Segundo QUIZHPE, appellant, v. LUVIN CONSTRUCTION CORP., et al., respondents, et al., defendant.
-- February 06, 2013
Sacco & Fillas, LLP, Astoria, N.Y. (Andrew Wiese of counsel), for appellant.Weiner, Millo, Morgan & Bonanno, LLC, New York, N.Y. (Richard A. Walker of counsel), for respondents.
In an action to recover damages for personal injuries, the plaintiff appeals from an order of the Supreme Court, Nassau County (Winslow, J.), dated November 30, 2011, which granted the motion of the defendants Luvin Construction Corp. and Jose I. Sanchez for summary judgment dismissing the complaint insofar as asserted against them.
ORDERED that the order is affirmed, with costs.
The protection against lawsuits brought by injured workers that is afforded to employers by Workers' Compensation Law §§ 11 and 29(6) also extends to entities that are alter egos of the entity which employs the plaintiff (see Samuel v. Fourth Ave. Assoc., LLC, 75 A.D.3d 594, 594–595, 906 N.Y.S.2d 67; Cappella v. Suresky at Hatfield Lane, LLC, 55 A.D.3d 522, 522–523, 864 N.Y.S.2d 316). A defendant moving for summary judgment based on the exclusivity defense of the Workers' Compensation Law under this theory must show, prima facie, that it was the alter ego of the plaintiff's employer (see Cappella v. Suresky at Hatfield Lane, LLC, 55 A.D.3d at 522–523, 864 N.Y.S.2d 316; Ortega v. Noxxen Realty Corp., 26 A.D.3d 361, 362, 809 N.Y.S.2d 546). A defendant may establish itself as the alter ego of a plaintiff's employer by demonstrating that one of the entities controls the other or that the two operate as a single integrated entity (see Samuel v. Fourth Ave. Assoc., LLC, 75 A.D.3d at 594–595, 906 N.Y.S.2d 67).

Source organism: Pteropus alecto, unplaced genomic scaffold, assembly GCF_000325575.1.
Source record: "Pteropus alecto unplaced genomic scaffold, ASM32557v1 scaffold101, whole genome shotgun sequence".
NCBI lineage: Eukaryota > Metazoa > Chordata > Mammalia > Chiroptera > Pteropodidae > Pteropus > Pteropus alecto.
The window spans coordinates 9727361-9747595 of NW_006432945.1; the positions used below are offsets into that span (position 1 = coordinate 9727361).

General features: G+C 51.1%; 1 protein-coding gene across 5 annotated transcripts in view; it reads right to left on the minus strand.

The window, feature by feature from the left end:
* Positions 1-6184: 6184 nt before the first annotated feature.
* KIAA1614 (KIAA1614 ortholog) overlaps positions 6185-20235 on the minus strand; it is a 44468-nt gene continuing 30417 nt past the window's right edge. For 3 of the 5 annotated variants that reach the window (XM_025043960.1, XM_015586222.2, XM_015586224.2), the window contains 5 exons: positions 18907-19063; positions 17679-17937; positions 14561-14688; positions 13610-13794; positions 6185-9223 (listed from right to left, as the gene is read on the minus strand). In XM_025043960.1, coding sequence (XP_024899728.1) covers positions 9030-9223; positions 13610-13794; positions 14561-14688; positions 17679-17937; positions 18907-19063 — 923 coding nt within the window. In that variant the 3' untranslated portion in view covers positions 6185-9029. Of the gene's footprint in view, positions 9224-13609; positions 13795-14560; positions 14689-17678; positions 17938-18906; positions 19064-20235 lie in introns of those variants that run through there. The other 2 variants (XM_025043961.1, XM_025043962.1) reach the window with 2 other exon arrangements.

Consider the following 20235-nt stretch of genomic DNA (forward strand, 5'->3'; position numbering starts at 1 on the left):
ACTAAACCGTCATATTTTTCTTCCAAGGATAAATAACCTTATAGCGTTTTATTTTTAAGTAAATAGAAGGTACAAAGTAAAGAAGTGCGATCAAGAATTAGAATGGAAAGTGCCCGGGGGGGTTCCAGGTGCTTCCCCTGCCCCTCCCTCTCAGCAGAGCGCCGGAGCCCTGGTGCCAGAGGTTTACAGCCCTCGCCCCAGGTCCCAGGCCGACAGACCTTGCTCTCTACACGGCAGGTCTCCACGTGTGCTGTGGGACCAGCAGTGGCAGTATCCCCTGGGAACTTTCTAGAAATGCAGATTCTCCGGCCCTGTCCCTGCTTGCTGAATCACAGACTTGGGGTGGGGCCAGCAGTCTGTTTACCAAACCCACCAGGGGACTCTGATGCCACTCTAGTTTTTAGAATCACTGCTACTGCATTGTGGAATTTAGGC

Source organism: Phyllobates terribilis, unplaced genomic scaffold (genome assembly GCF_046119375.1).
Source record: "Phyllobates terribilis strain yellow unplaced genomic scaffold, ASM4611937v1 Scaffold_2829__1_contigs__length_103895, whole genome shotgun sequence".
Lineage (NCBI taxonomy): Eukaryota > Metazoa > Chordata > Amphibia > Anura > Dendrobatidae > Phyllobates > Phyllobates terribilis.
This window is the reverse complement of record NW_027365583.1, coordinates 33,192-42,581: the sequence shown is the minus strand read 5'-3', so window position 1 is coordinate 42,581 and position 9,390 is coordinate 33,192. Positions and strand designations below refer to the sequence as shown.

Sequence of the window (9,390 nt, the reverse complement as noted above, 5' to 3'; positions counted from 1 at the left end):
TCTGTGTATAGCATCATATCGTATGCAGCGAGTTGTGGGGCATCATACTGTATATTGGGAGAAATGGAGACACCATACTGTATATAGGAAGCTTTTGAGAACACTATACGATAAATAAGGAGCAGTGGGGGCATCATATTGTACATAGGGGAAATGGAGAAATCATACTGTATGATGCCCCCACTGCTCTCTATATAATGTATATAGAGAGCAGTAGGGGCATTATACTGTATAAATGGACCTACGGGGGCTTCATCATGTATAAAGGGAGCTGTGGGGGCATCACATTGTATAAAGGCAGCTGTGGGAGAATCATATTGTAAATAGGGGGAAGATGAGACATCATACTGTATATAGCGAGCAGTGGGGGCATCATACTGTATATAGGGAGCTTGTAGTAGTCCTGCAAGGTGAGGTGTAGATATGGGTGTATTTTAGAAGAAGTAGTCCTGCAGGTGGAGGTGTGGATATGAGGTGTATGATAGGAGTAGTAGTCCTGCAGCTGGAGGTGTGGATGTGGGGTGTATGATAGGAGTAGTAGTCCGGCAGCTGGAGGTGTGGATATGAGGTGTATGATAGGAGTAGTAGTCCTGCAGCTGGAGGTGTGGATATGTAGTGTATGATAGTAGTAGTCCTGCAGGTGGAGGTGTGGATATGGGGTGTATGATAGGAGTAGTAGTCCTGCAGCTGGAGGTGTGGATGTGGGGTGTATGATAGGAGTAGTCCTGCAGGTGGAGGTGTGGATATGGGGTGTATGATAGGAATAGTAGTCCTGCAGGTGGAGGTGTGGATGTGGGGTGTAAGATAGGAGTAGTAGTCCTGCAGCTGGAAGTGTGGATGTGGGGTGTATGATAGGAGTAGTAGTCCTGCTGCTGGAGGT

Here, the defendants Luvin Construction Corp. and Jose I. Sanchez proffered evidence that Luvin Construction Corp. and nonparty FML Contracting, Inc., the employer of the plaintiff and Sanchez, operate as a single integrated entity and their submissions established, prima facie, a defense under the Workers' Compensation Law (see Morato–Rodriguez v. Riva Constr. Group, Inc., 88 AD3d 549, 549; Anduaga v. AHRC NYC New Projects, Inc., 57 A.D.3d 925, 925, 869 N.Y.S.2d 801; Cappella v. Suresky at Hatfield Lane, LLC, 55 A.D.3d at 522–523, 864 N.Y.S.2d 316; Ortega v. Noxxen Realty Corp., 26 A.D.3d at 362, 809 N.Y.S.2d 546; Crespo v. Pucciarelli, 21 A.D.3d 1048, 1049, 803 N.Y.S.2d 586; Thompson v. Bernard G. Janowitz Constr. Corp., 301 A.D.2d 588, 588–589, 754 N.Y.S.2d 50; see also Naso v. Lafata, 4 N.Y.2d 585, 590, 176 N.Y.S.2d 622, 152 N.E.2d 59; Jaglall v. Supreme Petroleum Co. of N.J ., 185 A.D.2d 971, 972, 587 N.Y.S.2d 413). In opposition, the plaintiff failed to raise a triable issue of fact (see Alvarez v. Prospect Hosp., 68 N.Y.2d 320, 324, 508 N.Y.S.2d 923, 501 N.E.2d 572). Accordingly, the Supreme Court properly granted the motion of the defendants Luvin Construction Corp. and Jose I. Sanchez for summary judgment dismissing the complaint insofar as asserted against them.